Burial of hearts the black widow's malice

BOOK: Burial of hearts the black widow's malice
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The Black Widow’s Malice


A Parnham

© 2012 Neil Parnham

All rights

No part of this publication may be

, distributed, or transmitted in any
form or by any means, including photocopying, recording, or other electronic or
mechanical methods, without the prior written permission of the author, except
in the case of brief quotations embodied in critical reviews and certain other
non-commercial uses permitted by copyright law. This book is a work of fiction.
Names, characters, places, and incidents either are products of the author’s
imagination or are used fictitiously. Any resemblance to actual persons, living
or dead, events, or locales is entirely coincidental.


Cover design by













To my family, my
friends and my one true love, forever my heart shall be yours.







lay silent, my thoughts drifting
carelessly through the midnight hour; fog loomed upon the hilltop whilst seemingly
dancing with the stars of distant dreams. Dark toned whispers governed forth
upon my mind, as if a potent lure for an evil demure. The hope that held deep
within now set aside in a lost redemption, the vows we took worthless, the love
stolen, my soul broken.


“I Avis Aldebourne, do take thee
Alexander Speir, to be my lawfully wedded husband”.


These words muttered playfully through
my mind, like shards of glass ripping at my silken flesh; my veins striking
through as though enraged by the chariots of

How could my love be taken from me? Whom
be it that has authority to do an act such as this?

In the distance I heard the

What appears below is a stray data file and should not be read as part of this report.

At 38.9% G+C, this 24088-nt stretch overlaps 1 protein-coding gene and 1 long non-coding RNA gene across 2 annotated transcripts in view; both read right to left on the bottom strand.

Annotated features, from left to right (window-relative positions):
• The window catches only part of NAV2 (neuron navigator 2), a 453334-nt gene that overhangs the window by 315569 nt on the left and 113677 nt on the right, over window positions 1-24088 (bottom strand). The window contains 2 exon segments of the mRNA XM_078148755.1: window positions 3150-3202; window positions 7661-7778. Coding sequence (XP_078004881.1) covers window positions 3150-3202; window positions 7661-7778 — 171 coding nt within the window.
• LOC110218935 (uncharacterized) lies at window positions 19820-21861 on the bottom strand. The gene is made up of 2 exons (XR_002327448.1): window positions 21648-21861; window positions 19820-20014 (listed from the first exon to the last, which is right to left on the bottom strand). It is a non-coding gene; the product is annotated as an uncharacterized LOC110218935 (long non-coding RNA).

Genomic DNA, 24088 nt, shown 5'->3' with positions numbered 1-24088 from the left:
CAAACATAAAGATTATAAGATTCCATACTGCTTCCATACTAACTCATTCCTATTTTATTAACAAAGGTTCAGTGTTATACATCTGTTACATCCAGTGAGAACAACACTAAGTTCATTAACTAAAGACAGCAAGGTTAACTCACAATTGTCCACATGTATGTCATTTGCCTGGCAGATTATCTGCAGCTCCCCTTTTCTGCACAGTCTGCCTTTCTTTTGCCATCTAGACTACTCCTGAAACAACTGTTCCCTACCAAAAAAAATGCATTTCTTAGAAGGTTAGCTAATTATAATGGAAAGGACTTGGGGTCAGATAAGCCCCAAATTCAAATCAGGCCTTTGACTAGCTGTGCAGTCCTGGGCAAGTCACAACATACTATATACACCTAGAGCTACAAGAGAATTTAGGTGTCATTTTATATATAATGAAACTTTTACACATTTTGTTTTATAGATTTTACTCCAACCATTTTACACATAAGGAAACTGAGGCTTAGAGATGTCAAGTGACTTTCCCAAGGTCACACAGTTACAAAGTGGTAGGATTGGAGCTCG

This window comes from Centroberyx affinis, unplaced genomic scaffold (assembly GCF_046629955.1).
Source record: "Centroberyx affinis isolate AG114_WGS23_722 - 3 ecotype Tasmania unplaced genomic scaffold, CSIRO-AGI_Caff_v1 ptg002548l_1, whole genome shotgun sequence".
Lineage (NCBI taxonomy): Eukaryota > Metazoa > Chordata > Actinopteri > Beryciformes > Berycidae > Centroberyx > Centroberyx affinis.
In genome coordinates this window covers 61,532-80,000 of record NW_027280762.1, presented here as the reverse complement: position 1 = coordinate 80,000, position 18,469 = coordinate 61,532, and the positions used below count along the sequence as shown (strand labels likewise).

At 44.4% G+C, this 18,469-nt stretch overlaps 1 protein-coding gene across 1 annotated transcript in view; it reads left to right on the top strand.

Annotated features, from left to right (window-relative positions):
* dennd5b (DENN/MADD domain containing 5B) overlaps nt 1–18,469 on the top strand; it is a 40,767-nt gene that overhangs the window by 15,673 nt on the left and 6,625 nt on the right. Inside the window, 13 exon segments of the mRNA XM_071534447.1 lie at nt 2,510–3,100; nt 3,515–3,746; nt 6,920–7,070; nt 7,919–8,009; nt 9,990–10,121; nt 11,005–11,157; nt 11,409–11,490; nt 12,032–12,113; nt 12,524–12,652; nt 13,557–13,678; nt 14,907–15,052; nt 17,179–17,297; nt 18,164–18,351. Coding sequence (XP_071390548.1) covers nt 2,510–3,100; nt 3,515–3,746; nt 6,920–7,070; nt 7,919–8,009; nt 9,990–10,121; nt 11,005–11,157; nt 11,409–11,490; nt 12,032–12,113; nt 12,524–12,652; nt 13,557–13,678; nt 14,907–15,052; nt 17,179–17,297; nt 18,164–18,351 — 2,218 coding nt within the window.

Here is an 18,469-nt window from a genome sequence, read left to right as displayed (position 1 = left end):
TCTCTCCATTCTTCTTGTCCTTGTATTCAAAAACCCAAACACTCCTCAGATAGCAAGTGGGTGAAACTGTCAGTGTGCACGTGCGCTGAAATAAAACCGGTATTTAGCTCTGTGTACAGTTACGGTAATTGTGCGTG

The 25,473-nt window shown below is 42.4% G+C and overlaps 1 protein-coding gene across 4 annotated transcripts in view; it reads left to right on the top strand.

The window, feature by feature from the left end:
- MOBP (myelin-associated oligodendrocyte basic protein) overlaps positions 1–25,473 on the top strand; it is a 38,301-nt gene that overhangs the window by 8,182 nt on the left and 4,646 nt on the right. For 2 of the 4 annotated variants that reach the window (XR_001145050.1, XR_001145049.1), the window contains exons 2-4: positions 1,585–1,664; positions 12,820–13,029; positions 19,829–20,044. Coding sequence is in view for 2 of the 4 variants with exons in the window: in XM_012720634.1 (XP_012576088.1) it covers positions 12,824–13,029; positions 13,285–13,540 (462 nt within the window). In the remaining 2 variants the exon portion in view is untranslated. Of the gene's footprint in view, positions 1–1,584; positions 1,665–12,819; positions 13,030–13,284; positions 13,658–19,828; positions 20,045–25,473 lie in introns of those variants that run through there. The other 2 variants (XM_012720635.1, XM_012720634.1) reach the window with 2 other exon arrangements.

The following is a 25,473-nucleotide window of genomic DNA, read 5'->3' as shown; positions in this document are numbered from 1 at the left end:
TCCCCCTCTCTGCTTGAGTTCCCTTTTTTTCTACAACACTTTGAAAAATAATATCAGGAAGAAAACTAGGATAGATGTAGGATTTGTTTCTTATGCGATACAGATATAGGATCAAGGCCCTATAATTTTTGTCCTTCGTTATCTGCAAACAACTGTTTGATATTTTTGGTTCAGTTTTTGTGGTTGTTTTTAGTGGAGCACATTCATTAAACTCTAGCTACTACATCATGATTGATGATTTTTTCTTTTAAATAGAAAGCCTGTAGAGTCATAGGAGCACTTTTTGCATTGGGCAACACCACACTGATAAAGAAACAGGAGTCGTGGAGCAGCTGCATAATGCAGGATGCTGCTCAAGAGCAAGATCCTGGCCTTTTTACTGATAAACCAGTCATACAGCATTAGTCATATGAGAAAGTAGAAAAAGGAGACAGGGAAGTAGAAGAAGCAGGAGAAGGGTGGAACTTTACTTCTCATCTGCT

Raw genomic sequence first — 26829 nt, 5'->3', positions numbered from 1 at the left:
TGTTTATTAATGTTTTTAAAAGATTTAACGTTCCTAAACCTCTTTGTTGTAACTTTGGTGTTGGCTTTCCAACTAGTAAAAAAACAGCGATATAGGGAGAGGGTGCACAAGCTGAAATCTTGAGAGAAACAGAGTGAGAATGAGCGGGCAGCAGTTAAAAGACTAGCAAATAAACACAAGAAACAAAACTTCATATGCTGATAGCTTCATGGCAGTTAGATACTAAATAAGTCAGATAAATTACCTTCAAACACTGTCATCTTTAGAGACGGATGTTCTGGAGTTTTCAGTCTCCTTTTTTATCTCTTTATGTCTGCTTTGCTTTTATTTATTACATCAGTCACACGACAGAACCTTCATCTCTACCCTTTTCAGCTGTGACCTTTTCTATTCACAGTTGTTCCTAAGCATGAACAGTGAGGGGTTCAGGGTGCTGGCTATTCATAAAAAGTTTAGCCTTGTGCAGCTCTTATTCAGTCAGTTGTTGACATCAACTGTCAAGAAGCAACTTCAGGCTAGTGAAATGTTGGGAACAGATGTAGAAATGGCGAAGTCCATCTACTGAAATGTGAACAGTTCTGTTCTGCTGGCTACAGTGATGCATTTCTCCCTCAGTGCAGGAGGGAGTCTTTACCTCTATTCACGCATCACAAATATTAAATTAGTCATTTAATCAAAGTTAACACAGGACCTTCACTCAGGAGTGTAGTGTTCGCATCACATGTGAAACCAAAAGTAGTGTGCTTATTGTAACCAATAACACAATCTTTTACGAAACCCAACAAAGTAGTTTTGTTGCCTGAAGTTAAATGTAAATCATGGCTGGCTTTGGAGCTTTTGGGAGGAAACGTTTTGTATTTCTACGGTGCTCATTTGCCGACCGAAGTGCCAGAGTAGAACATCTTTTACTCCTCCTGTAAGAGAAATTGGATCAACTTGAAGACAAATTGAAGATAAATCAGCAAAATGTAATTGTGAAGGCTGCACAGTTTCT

laughing of what seemed like a hundred twisted storms, brisk and yet as such
also calm; as if two voices had woven as one. I lifted my head in faith of
seeing what had brought my demise; a voice rose from the laughing to speak to

“Come forth, your destiny awaits”.

I raised up trembling from the
fear and slowly walked through the moon lit grass, hearing the eerie silence, all
but of the sounds of the waking of the insects in my tread.

The voice rose yet again.

“Your love, as though a picture, heard
as a thousand words of bliss; Alexander shall be yours no more until the six
amulets are gathered”.

I ask in a thoughtful, yet
disheartened voice.

“What are these amulets you speak of and
how shall I obtain them?

“Avis Aldebourne, the amulets you must
seek are behind the six gates of Malkaretz, together brought in absolute unity,
the final baronial gate shall be opened”.


Amulet of


‘The Amulet of Forneus’


‘The Amulet of Ajatar’


‘The Amulet of Nephthys’


‘The Amulet of Hecatonchires’


‘The Amulet of Ragana’”.


The voice vanished from my presence
like the concluding twinkling of sundown; I gathered my long-winded thoughts,
my rage ready to erupt, none shall take away from me, I vaguely thought to
myself, my eyes glimpsing around, as though waiting for another sign of sorts.

Rising up after what seemed like
days, I made my way back home; the seemingly dazed workers were lining the
streets ready for the annual beer festival, the drunken buffoons wolf whistling
at all the local ladies, myself included as if we were slabs of meat, readily
slaughtered by their obnoxious egos. I sat myself down in a quiet corner of
town to avoid any unwanted attention. I was uncertain, unhappy and unprepared,
but I did know one thing, I would
be beaten.















































Doris said in a forceful manner.

“Wake up, you have been asleep
for a
day, people are getting worried”.

 I opened my eyes
unwillingly to see the local inn lady Mrs. Doris Sandleton (a shabbily dressed
lady, with a strange affinity to always have exotic feathers intertwined into
her long golden, brown hair) presenting me with a selection of morning
curdled egg and fish fin soup, along with a roughly ripped off piece of stale

“Thank you Doris what a welcome…
I said as I was deciding which was more nauseating, the
food, or her ash laden breath.

She left the room after surveying
my clothes scattered across the floor and giving me an undeniable disapproving
look. My room was fairly large compared to the others in the inn, only because
Doris and I were such good friends; but as with all the rooms, there was the
ever present smell of yeast rising from her husband’s experimental brewing